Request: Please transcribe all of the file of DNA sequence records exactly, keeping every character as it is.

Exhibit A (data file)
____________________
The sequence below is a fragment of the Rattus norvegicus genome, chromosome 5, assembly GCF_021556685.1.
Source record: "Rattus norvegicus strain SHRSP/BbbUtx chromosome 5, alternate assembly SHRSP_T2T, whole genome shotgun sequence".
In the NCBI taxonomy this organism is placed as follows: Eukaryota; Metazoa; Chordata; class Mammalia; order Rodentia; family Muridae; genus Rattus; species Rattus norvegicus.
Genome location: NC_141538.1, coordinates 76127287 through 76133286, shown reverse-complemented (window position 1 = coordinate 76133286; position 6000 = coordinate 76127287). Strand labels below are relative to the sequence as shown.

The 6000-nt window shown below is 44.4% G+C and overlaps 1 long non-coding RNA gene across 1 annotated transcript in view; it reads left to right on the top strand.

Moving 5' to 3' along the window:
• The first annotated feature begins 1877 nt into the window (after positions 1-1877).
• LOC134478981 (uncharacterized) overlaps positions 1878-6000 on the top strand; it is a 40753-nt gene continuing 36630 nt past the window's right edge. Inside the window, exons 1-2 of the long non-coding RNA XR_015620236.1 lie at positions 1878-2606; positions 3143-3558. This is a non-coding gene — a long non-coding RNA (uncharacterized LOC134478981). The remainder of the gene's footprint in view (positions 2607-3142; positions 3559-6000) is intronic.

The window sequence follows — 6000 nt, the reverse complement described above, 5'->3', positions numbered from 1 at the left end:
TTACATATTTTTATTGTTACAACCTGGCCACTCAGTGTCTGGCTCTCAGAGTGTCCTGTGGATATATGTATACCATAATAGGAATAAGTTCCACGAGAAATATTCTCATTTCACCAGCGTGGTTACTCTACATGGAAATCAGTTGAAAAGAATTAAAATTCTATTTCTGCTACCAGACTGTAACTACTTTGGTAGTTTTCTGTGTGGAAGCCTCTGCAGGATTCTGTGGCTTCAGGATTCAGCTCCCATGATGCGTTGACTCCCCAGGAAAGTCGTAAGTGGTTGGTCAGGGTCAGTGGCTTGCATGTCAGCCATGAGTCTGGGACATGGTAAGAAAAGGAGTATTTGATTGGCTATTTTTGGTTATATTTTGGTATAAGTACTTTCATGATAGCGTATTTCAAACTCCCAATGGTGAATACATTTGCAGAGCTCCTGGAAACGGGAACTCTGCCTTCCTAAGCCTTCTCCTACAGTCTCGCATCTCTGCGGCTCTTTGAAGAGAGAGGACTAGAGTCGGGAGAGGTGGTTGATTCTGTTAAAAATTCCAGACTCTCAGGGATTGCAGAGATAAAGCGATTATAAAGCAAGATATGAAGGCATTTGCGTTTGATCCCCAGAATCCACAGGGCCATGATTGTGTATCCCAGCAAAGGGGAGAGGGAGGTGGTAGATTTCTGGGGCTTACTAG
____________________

The sequence below is a fragment of the Rattus norvegicus genome, chromosome 5, assembly GCF_021556685.1.
Source record: "Rattus norvegicus strain SHRSP/BbbUtx chromosome 5, alternate assembly SHRSP_T2T, whole genome shotgun sequence".
In the NCBI taxonomy this organism is placed as follows: Eukaryota; Metazoa; Chordata; class Mammalia; order Rodentia; family Muridae; genus Rattus; species Rattus norvegicus.
Genome location: NC_141538.1, coordinates 76127287 through 76133286, shown reverse-complemented (window position 1 = coordinate 76133286; position 6000 = coordinate 76127287). Strand labels below are relative to the sequence as shown.

The 6000-nt window shown below is 44.4% G+C and overlaps 1 long non-coding RNA gene across 1 annotated transcript in view; it reads left to right on the top strand.

Moving 5' to 3' along the window:
• The first annotated feature begins 1877 nt into the window (after positions 1-1877).
• LOC134478981 (uncharacterized) overlaps positions 1878-6000 on the top strand; it is a 40753-nt gene continuing 36630 nt past the window's right edge. Inside the window, exons 1-2 of the long non-coding RNA XR_015620236.1 lie at positions 1878-2606; positions 3143-3558. This is a non-coding gene — a long non-coding RNA (uncharacterized LOC134478981). The remainder of the gene's footprint in view (positions 2607-3142; positions 3559-6000) is intronic.

The window sequence follows — 6000 nt, the reverse complement described above, 5'->3', positions numbered from 1 at the left end:
TTACATATTTTTATTGTTACAACCTGGCCACTCAGTGTCTGGCTCTCAGAGTGTCCTGTGGATATATGTATACCATAATAGGAATAAGTTCCACGAGAAATATTCTCATTTCACCAGCGTGGTTACTCTACATGGAAATCAGTTGAAAAGAATTAAAATTCTATTTCTGCTACCAGACTGTAACTACTTTGGTAGTTTTCTGTGTGGAAGCCTCTGCAGGATTCTGTGGCTTCAGGATTCAGCTCCCATGATGCGTTGACTCCCCAGGAAAGTCGTAAGTGGTTGGTCAGGGTCAGTGGCTTGCATGTCAGCCATGAGTCTGGGACATGGTAAGAAAAGGAGTATTTGATTGGCTATTTTTGGTTATATTTTGGTATAAGTACTTTCATGATAGCGTATTTCAAACTCCCAATGGTGAATACATTTGCAGAGCTCCTGGAAACGGGAACTCTGCCTTCCTAAGCCTTCTCCTACAGTCTCGCATCTCTGCGGCTCTTTGAAGAGAGAGGACTAGAGTCGGGAGAGGTGGTTGATTCTGTTAAAAATTCCAGACTCTCAGGGATTGCAGAGATAAAGCGATTATAAAGCAAGATATGAAGGCATTTGCGTTTGATCCCCAGAATCCACAGGGCCATGATTGTGTATCCCAGCAAAGGGGAGAGGGAGGTGGTAGATTTCTGGGGCTTACTAG